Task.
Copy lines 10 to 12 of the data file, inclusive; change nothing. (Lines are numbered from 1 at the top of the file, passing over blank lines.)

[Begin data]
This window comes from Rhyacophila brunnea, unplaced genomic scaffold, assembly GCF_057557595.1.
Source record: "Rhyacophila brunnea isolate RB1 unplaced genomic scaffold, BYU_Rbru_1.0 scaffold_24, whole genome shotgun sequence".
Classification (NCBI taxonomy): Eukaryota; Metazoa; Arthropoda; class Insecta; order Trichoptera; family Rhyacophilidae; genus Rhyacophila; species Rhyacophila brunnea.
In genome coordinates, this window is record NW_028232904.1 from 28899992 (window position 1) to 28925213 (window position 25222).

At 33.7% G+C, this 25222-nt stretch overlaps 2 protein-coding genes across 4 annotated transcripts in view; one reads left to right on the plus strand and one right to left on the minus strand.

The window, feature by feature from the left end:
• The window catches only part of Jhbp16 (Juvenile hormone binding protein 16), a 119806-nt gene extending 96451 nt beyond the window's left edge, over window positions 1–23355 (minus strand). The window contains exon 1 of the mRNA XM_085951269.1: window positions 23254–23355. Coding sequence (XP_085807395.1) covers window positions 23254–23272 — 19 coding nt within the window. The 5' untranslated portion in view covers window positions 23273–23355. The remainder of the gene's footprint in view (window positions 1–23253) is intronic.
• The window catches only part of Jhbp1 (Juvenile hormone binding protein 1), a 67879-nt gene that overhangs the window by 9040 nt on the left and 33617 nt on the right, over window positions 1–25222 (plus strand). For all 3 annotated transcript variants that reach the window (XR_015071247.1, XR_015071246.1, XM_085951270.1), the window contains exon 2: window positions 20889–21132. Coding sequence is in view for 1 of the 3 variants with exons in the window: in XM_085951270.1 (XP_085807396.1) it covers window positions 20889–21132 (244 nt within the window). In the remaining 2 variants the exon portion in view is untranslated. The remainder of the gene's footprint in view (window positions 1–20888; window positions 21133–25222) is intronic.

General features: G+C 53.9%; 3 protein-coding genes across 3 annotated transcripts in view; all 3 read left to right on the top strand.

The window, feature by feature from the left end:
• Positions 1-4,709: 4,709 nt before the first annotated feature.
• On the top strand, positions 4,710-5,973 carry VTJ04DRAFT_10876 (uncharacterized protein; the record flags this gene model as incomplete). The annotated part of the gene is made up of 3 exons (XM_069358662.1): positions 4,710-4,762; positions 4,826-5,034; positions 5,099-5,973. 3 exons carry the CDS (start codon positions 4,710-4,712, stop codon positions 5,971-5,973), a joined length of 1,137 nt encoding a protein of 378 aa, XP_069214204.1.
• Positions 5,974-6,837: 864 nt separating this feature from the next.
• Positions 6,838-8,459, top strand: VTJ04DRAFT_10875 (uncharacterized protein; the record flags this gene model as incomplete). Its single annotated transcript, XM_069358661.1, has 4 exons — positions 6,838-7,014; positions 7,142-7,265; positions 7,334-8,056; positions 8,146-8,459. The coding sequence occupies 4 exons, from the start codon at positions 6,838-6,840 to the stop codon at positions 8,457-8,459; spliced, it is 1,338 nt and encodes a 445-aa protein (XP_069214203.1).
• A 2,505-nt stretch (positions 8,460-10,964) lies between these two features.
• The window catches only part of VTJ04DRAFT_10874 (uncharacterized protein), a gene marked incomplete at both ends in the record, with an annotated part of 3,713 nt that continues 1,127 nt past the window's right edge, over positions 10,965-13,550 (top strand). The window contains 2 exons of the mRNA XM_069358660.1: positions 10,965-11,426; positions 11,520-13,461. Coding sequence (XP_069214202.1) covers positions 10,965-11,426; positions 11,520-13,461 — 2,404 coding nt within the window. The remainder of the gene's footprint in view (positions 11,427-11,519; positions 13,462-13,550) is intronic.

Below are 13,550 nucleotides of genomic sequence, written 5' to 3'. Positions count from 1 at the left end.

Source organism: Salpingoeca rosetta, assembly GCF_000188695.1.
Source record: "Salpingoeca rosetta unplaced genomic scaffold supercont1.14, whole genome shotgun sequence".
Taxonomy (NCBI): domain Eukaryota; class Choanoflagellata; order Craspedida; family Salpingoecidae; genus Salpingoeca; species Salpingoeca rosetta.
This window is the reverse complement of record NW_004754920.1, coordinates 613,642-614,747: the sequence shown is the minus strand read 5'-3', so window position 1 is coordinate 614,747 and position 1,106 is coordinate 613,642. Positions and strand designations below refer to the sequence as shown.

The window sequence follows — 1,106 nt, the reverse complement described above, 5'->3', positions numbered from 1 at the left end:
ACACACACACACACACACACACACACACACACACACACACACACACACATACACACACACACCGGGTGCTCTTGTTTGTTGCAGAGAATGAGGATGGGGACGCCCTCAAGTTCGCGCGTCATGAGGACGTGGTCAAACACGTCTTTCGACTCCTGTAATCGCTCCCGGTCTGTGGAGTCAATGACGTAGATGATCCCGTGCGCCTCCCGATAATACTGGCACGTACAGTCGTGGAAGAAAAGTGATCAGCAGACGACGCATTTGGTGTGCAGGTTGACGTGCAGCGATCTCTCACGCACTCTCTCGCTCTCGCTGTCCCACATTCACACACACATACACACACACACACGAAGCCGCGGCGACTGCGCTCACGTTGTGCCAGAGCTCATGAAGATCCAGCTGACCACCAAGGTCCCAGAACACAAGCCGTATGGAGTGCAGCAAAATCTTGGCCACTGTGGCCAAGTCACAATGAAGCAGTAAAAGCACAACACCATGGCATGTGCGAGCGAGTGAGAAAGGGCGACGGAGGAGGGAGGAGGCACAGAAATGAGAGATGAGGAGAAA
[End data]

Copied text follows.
The window, feature by feature from the left end:
• Positions 1-4,709: 4,709 nt before the first annotated feature.
• On the top strand, positions 4,710-5,973 carry VTJ04DRAFT_10876 (uncharacterized protein; the record flags this gene model as incomplete). The annotated part of the gene is made up of 3 exons (XM_069358662.1): positions 4,710-4,762; positions 4,826-5,034; positions 5,099-5,973. 3 exons carry the CDS (start codon positions 4,710-4,712, stop codon positions 5,971-5,973), a joined length of 1,137 nt encoding a protein of 378 aa, XP_069214204.1.